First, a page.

Dutch Elm Conservatoire

Click to follow
The Independent Culture

The high-octane start to this sketch show is a false dawn.

The high-octane start to this sketch show is a false dawn. It is hard not to like the end product of five young men who act well, and who exude markedly different charisma despite all being dressed in black. In parts, there is a feel of Victorian macabre about it that is well suited to Edinburgh, like a more digestible Shockheaded Peter.

There are glimpses of potential in the mix of Monty Python meets Big Train sketches, but all too often situations are unfinished, laughter is left in suspension. A talking baby genius, a policeman who tries to end hostage situations by reciting recipes over a loudspeaker, a flashy magician, an argument between KFC's Colonel Sanders and the Little Chef hold momentary charm. But they soon exhaust their one-laugh quota. Meanwhile, an Animal Farm-style scenario chaired by the farmer, and a boy-band depiction of railway staff, have more potential.

If the tiny, throwaway sketches were thrown away, and the more lengthy sketches were worked on, the pacing of this show would still be fine. The problem with this troupe is not one of boredom, but of subtlety and a slight smugness. The punchlines are often of the "now you see it; now you don't" variety, when more in-yer-face attitude and pride are needed.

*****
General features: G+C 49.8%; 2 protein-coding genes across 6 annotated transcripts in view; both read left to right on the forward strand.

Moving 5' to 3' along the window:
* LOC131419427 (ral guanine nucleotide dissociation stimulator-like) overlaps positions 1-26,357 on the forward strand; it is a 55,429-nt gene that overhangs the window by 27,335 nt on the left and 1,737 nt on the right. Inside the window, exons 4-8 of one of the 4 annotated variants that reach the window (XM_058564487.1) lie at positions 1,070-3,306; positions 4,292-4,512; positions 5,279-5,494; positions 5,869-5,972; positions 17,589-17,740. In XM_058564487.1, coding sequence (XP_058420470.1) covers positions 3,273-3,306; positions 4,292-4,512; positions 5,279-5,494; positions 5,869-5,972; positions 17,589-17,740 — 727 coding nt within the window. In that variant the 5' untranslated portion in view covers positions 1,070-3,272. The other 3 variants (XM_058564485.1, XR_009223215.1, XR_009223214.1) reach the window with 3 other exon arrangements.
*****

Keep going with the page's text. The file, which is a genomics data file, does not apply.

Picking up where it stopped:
It is a rare act that unites audiences, critics and comedians. The bumbling banter and tightly constructed parody songs of Bret McKenzie and Jermaine Clement, aka Flight of the Conchords, in Lonely Knights, are just such an act. The eager anticipation of their return to the Fringe has only midly been dampened by the realisation that this show isn't as good as last year's. I found myself willing the pair on to bypass the inane chatter about imaginary children and get on with rolling out their tunes. As with the chat, some numbers proved to be a stream-of-consciousness work in progress. Nevertheless, pleasing couplets, unexpected climaxes and the a capella nonsense were not too far away. Crossing the musical universe from ballads to hip hop, the duo strike comedy poses and tease with lyrics such as "looking round the room, I could tell you were the most beautiful girl in the room", or "you're so beautiful, you could be a waitress."

The Reid Hall, which is normally a lecture theatre, is not the best venue at which to feel the subtlety of a lot of the Conchords' act, particularly if you are at the back. The raucous laughter of some audiences members felt disingenuous, straining for the laughs as one might strain an ear to listen to the music. That said, the Conchords do provide some lovely in-flight entertainment.

Dutch Elm Conservatoire, Pleasance Courtyard, to 30 August (0131-556 6550). Flight of the Conchords: Lonely Knights, Metro Gilded Balloon, Edinburgh, to 30 August (0131-668 1633)